Kurdish poet, writer and politician Kemal Burkay had been living in Sweden for 30 years, as he had been banned from returning to Turkey. Three months ago, though, he returned to Turkey.
These days he is busy speaking his mind and giving interviews. Burkay is very interested in seeing a solution found for the Kurdish problem, but he adopts a very different stance and rhetoric than the Kurdistan Workers’ Party (PKK)-Kurdish Communities Union (KCK)-Peace and Democracy Party (BDP) profile. What follows are some extracts from an interview between journalist Murat Aksoy and Burkay that was published in last Monday’s edition of the Yeni Şafak daily.
“In the past, counter-guerillas were set into action against the rising Kurdish politics of peace. Counter-guerilla activities and the oppression of people took place in order to see the struggle, which was unfolding in a peaceful way, turn violent. The Kurdish movement, which developed during the 1960s and ‘70s in a peaceful way, turned violent in the ‘80s under the control of the PKK, and thus the movement became more and more dominated by the language and methods of violence. The PKK saw us as potential targets. They used violence against us. This was the stance in the 1980s, and today, too. The methods may have softened a bit, but the perspective is the same. The whole way of perception that says, ‘I alone represent the Kurds, everyone else is just a traitor,’ has not changed, despite our efforts to see dialogue,” Burkay explained.
“Are the Kurds ready to be rescued from the authority of the PKK? Are they ready to make such a demand and insist on it?,” Aksoy asked, and Burkay replied: “At this point, there is no mass or very effective movement on this front. Even if such a desire exists in the hearts of the masses, it has not been transferred from the heart or no actual action has taken place yet because the sound of gunfire overwhelms the voices made by books. This sound of gunfire prevents people from freely expressing their demands, their emotions and their thoughts. As I see it, fear abounds.
“Of course the fact that the [Justice and Development Party] AK Party was basically alone has played a large role in the slowdown we have seen in the whole solution and Kurdish initiative. The fact that neither the [Republican People’s Party] CHP nor the [Nationalist Movement Party] MHP offered support during the initiative period is something I can understand, politically speaking, but what really disappointed me in this process are the BDP and the PKK. They are interesting; they have not offered sufficient support to either the Ergenekon cases or the democratic initiative.
“The Ergenekon case is scaring people. Ergenekon illuminates a wide variety of relationships. No doubt there has been some fear over the emergence of the network of these relationships. Not only was the Ergenekon network organized within the state itself, but its roots stretch also into the ranks of the left, as well as the Kurdish movement. This is the only thing that could explain the opposition and nervousness we have seen in these segments of society, as the Ergenekon case comes further and further into the spotlight.”
“In the period when the PKK declared a cease-fire, the military continued its operations despite the AK Party’s steps taken as part of its Kurdish initiative. And when the military operations came to an end, the Reşadiye incident occurred, as did the Dörtyol and Kastamonu incidents [PKK attacks]. These were suspicious events that certainly did not serve the whole initiative period well at all. And then the BDP boycott of Parliament following the June 12 general elections, as well as increased PKK activity, were also very bad developments.”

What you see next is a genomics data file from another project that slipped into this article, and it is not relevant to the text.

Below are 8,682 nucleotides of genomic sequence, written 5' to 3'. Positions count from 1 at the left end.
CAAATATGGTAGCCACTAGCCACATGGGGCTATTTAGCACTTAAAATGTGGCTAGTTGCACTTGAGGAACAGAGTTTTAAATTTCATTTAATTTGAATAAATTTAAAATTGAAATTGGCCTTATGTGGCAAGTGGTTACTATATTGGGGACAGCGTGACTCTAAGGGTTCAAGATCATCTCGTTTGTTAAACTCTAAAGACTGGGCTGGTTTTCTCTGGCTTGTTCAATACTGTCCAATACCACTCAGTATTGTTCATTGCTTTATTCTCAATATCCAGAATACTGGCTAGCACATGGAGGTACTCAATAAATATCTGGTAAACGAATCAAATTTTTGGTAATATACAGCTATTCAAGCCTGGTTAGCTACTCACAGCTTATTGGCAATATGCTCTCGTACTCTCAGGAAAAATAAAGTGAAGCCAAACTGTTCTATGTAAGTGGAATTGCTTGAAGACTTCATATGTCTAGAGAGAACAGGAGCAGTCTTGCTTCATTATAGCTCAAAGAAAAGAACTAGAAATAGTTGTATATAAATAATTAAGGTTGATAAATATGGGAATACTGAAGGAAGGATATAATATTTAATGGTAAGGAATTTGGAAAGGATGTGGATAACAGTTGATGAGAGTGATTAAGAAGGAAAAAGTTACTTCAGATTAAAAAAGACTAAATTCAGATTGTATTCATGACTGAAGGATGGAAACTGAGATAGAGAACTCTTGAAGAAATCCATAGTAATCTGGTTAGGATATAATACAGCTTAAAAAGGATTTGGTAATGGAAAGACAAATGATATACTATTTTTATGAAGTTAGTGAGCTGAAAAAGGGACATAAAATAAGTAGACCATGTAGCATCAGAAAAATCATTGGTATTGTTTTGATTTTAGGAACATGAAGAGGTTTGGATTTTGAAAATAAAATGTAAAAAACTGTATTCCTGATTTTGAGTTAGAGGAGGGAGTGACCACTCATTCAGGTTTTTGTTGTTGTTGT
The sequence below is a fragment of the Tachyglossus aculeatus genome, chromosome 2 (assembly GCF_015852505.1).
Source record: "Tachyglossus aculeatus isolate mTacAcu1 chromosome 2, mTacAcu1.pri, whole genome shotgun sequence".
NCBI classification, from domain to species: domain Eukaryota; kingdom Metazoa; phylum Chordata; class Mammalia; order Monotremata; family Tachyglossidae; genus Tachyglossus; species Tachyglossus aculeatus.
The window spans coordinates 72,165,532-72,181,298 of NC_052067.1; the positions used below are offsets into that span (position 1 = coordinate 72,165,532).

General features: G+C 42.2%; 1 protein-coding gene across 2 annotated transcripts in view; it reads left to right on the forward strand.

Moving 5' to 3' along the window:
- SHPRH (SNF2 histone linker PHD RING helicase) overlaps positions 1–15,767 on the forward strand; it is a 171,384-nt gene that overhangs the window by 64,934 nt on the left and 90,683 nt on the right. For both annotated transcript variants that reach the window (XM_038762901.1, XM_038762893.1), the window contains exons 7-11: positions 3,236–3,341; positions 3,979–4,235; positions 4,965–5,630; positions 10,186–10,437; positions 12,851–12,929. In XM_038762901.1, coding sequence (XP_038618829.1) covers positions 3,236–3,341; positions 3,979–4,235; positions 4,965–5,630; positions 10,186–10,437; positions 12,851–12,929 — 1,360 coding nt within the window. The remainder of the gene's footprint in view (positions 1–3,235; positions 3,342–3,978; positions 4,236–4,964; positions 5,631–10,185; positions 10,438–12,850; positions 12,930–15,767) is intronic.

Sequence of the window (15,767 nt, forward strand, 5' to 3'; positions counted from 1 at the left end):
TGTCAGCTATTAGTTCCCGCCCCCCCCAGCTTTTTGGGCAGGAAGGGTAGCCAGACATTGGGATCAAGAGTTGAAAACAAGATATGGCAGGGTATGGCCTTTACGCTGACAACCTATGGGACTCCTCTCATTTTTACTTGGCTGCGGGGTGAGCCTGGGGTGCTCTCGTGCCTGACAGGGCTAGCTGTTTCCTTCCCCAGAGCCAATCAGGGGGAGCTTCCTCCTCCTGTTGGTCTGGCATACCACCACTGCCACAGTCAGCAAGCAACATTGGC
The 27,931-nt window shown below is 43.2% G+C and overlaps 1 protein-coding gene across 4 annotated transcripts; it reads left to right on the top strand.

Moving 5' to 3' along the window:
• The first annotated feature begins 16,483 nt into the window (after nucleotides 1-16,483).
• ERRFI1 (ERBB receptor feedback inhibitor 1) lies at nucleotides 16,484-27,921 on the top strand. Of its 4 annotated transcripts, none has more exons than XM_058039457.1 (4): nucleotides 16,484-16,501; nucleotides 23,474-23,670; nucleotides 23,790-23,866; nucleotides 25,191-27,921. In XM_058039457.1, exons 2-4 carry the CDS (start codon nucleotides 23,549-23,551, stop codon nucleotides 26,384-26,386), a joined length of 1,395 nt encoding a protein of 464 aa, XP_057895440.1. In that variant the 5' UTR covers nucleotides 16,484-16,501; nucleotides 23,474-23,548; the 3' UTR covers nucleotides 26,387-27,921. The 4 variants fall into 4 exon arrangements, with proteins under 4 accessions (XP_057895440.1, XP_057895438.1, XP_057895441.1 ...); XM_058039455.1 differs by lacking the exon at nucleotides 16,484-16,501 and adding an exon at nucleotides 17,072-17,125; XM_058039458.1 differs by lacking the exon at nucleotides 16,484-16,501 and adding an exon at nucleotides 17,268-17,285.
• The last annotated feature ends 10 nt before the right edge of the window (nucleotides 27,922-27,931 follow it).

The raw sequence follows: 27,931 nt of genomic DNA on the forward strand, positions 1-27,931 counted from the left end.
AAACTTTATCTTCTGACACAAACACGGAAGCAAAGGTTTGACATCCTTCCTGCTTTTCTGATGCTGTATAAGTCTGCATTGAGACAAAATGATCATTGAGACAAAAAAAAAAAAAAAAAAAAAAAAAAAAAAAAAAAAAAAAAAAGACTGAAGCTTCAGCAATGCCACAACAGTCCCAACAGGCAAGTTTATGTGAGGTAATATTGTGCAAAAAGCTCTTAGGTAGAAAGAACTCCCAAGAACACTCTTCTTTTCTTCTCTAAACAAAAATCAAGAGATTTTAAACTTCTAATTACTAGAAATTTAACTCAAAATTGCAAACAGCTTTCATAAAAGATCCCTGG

“Between the years 1999 and 2004, it appeared that there was a real chance for a solution. Do you believe this opportunity was not used?” Aksoy asked Burkay, who replied, saying: “I guess they wanted armed PKK members in the mountains. They kept the PKK as backup. … My opinion is that they did this at first to use the PKK against the Southern Kurds, or against the Kurdistan Federal region in Iraq. As you know, the PKK fought against the Southern Kurds, the Kurdistan Democratic Party (KDP), and the Patriotic Union of Kurdistan (KYB) many times in the past ( in 1992, 1995 and 1997). The Kurds derived absolutely no benefit from any of this, but it was particularly under the influence of Syria and Iran that the PKK was dragged into it all. To wit, at one point [acting PKK leader Murat] Karayılan himself said, ‘Turkey wants us to fight the Southern Kurds.’ And Öcalan also once said that ‘an officer who spoke with me told me that all the guerillas should head for the south, and that about 500 should stay in that region,’ noting that the officer had told him this was what was necessary. And it did turn out to be necessary. In the years between 1999 and 2004, the PKK stopped its armed attacks. But ever since the AK Party won the elections and formed a government, the situation has changed.
“During a period when a range of coup plans against the AK Party, from Ergenekon to Sarıkız to Ayışığı and so on, were plotted, the same Öcalan and PKK who had in the past said, ‘We’ve made some mistakes, but are now abandoning all our weapons,’ put armed struggle back on the table from June 1, 2004, onwards. This was the exact same period when junta calculations against the AK Party were being made. What is clear now is that the deep state had moved into action to protect the status quo, to quash the chances of the AK Party remaining in power and to prevent not only a solution to the Kurdish problem but also Turkey’s EU membership and the entire democratization process.”